North Carolina Workers' Compensation Law Requires Employers To Pay Benefits On Time

When are North Carolina workers' compensation benefits due? 

When an employer admits that the employee is entitled to workers' compensation benefits, the employer is required to begin making weekly workers' compensation payments no later than the 14th day after the employer has written or actual notice of the injury or death. By the 14th day after such notice, the employer shall pay all compensation then due.

After the initial payment which must be made no later than 14 days after notice, the employer is required to make weekly payments.

If any installment of compensation is not paid within 14 days after it becomes due, the worker can collect a penalty in an amount equal to 10 percent of such overdue payment.

If the employer denies the claim, it must notify the employee and the Industrial Commission of this refusal to pay compensation.

After receiving notice of this denial, it is the employee’s burden to file the appropriate forms with the North Carolina Industrial Commission to ask for a hearing on the issue of whether the employer is obligated to pay workers' compensation benefits to the employee.

The employer is under no obligation to make workers' compensation payments if it files a denial of the claim. The employer does not have to pay benefits pending a hearing to resolve the issue of its liability to the employee. Interest does not accrue on the employer’s liability to pay workers' compensation benefits until the initial hearing.

Once a hearing is conducted on a denied claim the employer is required to make compensation payments as ordered by the Commission. If the employer fails to make payments as ordered by the Commission within 14 days from the day that each payment is due, the worker is entitled to a 10 percent penalty.

If there is an appeal from the initial hearing to the full Industrial Commission, the employer does not have to make payments to the employee until and unless the full Commission orders such payment.

If the employer denies the worker’s claim and the Industrial Commission ultimately finds that the employer is required to pay the employee workers' compensation benefits, the first installment of compensation payable under the terms of an Award by the Industrial Commission shall become due ten days from the day following expiration of the time for appeal from the Award or judgment or the day after notice waiving the right of appeal by all parties has been received by the Industrial Commission, whichever occurs sooner.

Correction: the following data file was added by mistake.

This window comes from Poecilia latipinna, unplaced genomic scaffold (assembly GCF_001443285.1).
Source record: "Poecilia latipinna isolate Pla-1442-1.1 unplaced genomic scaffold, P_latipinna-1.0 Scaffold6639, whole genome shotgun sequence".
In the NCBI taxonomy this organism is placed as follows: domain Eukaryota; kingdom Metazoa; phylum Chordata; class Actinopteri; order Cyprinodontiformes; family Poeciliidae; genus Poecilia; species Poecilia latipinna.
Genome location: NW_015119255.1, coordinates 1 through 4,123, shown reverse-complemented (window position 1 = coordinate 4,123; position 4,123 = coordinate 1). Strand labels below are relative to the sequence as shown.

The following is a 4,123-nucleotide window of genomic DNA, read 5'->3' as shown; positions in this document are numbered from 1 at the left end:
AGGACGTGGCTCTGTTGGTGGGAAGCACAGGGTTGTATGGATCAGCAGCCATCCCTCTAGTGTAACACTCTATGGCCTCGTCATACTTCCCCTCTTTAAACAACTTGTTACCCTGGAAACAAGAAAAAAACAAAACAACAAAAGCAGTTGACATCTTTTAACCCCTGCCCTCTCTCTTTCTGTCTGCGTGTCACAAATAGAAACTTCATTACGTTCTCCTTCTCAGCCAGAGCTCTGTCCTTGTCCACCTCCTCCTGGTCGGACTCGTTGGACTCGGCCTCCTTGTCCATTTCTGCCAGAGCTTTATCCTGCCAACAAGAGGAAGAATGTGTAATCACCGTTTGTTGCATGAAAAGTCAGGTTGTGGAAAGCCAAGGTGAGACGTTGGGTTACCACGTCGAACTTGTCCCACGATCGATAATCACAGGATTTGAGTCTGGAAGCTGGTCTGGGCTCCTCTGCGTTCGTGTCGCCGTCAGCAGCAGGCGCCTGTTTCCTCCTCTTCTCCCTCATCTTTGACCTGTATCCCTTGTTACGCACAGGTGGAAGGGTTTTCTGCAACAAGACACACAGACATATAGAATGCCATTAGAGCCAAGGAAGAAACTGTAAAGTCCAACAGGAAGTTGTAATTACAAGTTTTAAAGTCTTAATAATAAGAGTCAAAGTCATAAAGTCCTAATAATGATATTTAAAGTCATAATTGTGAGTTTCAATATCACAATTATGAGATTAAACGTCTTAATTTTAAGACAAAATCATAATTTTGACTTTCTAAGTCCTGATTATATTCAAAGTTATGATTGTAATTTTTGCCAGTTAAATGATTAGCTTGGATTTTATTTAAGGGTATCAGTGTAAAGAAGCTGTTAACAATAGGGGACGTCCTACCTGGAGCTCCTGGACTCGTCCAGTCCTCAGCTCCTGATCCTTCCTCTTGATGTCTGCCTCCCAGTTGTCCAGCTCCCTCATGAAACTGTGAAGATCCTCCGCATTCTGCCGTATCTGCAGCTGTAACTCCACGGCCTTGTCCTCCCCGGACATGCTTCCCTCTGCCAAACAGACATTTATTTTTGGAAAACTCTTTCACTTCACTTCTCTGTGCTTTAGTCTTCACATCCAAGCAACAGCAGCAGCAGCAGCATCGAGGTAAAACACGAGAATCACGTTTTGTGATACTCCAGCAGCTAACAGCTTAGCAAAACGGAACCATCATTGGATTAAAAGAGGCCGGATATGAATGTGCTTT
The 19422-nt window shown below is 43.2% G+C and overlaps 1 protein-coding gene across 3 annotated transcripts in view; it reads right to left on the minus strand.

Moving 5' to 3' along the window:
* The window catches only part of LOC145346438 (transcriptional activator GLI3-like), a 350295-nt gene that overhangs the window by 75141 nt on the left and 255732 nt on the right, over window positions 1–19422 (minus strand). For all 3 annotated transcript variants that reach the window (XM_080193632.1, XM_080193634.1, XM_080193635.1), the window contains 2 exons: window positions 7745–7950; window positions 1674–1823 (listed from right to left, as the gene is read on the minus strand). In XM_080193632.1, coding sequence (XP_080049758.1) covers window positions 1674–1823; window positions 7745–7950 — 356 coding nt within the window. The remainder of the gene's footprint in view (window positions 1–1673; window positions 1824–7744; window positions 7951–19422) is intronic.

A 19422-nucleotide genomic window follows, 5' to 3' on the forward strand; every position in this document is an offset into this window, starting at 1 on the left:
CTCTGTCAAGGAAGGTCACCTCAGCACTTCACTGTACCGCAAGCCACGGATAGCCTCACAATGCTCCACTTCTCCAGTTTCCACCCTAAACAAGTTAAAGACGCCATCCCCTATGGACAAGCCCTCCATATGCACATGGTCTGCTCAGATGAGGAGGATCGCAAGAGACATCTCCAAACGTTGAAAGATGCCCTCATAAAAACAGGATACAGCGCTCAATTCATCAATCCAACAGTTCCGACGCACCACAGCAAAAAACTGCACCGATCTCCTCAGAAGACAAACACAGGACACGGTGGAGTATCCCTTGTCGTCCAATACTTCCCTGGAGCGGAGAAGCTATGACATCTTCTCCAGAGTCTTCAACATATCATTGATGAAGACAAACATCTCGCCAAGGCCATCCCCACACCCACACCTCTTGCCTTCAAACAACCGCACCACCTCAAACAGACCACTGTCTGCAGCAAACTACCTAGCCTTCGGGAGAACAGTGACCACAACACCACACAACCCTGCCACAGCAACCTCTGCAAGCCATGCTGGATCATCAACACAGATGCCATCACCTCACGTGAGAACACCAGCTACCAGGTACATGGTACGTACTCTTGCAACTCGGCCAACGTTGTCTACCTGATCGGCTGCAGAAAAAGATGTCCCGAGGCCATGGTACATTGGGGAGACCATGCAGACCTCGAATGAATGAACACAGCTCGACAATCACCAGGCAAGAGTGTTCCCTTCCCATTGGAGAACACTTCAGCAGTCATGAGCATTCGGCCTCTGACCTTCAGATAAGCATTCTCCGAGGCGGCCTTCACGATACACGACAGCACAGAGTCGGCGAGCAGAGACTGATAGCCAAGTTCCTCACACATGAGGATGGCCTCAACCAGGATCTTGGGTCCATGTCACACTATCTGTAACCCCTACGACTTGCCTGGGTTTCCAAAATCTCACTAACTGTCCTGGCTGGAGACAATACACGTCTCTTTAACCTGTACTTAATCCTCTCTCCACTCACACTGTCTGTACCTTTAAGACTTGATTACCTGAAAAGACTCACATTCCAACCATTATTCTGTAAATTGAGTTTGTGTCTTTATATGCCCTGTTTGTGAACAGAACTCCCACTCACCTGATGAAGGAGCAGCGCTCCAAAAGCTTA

The initial determination of the employer’s liability to pay workers' compensation benefits if the employer denies the claim is made by a Deputy Industrial Commissioner. A Deputy Industrial Commissioner has the power to rule that the employer is liable to the employee for workers' compensation benefits. The employer may then appeal that decision to the full Industrial Commission. Once the Industrial Commission has ruled, the employer may then appeal to the North Carolina Court of Appeals, a process which usually takes a year and a half to complete.

The provision of the law mentioned above which allows the employer to defer payment of workers' compensation benefits by successive appeals which could last several years places the employee at a huge disadvantage.

This ability to defer payments gives the employer a tremendous bargaining advantage over an employee who is out of a job, has no income and whose family is dependent upon him or her for basic survival needs.

There is no real deterrence to discourage an employer from using successive appeals to string out their employees. During the appeals process the employee is left to fend for himself even when he is unemployed, destitute and has no source of income.

The only adverse consequence to the employer for conducting these successive appeals is their own attorneys’ fees and other related costs of the appeal. In certain severe cases, the employer may be ordered to pay a portion of the employee’s attorney fees. The employer will have to pay interest to the employee from the date of the initial hearing at the legal rate of 8 percent. However, this is no real deterrent since the employer and his insurance carrier is able to hold this money during these appeals and presumably collect interest on the money which is due the employee.